cases the islands were used for horticulture. The majority of moated sites
served as prestigious aristocratic and seigneurial residences with the
provision of a moat intended as a status symbol rather than a practical
military defence. The peak period during which moated sites were built was
between about 1250 and 1350 and by far the greatest concentration lies in
central and eastern parts of England. However, moated sites were built
throughout the medieval period, are widely scattered throughout England and
exhibit a high level of diversity in their forms and sizes. They form a
significant class of medieval monument and are important for the understanding
of the distribution of wealth and status in the countryside. Many examples
provide conditions favourable to the survival of organic remains.

The moated site 170m north east of Brook Farm survives well as a series of
earthworks and buried deposits. The banks will preserve evidence of land use
prior to the construction of the moat.
A fishpond is an artificially created pool of slow moving fresh water
constructed for the purpose of cultivating, breeding and storing fish to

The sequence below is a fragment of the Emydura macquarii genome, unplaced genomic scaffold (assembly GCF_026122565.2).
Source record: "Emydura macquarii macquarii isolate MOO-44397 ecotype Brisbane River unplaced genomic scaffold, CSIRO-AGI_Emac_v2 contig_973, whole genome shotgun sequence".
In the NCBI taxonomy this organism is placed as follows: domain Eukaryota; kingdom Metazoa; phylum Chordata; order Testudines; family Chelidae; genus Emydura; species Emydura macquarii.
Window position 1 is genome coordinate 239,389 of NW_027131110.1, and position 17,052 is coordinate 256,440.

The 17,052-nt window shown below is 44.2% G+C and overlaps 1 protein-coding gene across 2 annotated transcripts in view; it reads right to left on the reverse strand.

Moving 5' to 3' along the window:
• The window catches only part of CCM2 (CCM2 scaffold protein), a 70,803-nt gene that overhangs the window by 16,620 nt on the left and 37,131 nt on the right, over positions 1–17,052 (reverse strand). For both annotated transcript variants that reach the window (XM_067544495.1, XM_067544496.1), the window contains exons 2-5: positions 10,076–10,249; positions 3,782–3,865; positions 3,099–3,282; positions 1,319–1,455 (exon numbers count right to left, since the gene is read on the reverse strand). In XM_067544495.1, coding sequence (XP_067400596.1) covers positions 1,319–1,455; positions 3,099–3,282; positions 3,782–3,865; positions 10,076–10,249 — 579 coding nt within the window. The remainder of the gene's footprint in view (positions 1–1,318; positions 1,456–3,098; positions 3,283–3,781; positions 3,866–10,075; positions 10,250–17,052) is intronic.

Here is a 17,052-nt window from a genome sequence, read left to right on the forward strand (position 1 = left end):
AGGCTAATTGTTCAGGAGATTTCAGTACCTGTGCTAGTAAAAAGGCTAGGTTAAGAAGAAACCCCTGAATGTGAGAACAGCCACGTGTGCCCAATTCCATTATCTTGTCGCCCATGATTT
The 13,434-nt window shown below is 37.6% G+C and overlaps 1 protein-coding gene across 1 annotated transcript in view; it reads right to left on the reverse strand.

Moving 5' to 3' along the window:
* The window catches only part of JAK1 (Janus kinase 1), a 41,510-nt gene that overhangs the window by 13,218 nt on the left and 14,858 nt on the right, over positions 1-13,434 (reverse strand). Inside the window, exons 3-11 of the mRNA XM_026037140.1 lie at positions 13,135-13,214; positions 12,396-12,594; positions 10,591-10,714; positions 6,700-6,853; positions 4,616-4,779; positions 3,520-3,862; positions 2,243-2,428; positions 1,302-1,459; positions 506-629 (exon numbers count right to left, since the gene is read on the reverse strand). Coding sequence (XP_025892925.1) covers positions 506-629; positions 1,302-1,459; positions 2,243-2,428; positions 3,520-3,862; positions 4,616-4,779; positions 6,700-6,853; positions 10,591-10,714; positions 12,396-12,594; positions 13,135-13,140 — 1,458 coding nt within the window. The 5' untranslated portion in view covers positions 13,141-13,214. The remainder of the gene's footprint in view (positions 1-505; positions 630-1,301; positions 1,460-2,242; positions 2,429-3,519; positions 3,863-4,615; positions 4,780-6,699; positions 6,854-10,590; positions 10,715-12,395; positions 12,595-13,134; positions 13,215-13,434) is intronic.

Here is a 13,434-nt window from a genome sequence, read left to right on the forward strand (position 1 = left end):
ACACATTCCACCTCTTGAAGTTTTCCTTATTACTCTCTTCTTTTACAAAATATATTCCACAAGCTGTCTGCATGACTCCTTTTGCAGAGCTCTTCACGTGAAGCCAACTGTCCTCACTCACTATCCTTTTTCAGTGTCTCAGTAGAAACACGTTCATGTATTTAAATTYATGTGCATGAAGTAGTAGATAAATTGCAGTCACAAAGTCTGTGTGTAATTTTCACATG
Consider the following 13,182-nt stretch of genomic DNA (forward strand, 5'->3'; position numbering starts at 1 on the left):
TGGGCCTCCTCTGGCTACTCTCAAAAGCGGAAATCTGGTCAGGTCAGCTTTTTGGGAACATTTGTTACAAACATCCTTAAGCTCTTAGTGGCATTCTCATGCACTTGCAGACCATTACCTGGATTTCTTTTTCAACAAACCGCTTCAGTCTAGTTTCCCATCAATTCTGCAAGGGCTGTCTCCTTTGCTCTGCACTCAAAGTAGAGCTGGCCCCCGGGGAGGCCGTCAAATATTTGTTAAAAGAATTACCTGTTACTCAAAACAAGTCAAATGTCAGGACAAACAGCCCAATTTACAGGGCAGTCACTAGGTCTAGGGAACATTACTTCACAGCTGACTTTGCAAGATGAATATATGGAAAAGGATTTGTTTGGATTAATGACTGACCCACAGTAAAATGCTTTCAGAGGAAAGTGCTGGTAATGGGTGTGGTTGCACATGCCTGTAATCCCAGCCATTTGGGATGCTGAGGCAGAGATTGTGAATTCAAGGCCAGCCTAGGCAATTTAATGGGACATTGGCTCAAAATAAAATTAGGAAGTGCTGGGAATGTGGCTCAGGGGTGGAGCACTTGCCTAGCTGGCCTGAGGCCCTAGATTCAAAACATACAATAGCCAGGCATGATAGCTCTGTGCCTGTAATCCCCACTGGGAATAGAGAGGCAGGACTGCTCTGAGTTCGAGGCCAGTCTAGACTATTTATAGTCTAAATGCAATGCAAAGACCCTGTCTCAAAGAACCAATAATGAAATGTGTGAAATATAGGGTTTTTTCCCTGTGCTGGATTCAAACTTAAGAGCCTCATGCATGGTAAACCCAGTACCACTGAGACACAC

provide a constant and sustainable supply of food. They may be dug into the
ground, embanked above ground level, or formed by placing a dam across a
narrow valley. Groups of up to 12 ponds variously arranged in a single line or
in a cluster and joined by leats have been recorded. The ponds may be of the
same size or of several different sizes with each pond being stocked with
different species or age of fish. The size of the pond was related to function
with large ponds thought to have had a storage capacity whilst smaller,
shallower ponds were used for fish cultivation and breeding. Fishponds were
maintained by a water management system which included inlet and outlet
channels carrying water from a river or stream, a series of sluices set into
the bottom of the dam and along the channels and leats, and an overflow leat
which controlled fluctuations in water flow and prevented flooding.
Buildings for use by fishermen or for the storage of equipment, and islands
possibly used for fishing, wildfowl management or as shallow spawning areas,
are also recorded.
The tradition of constructing and using fishponds in England began during the
medieval period and peaked in the 12th century. They were largely built by the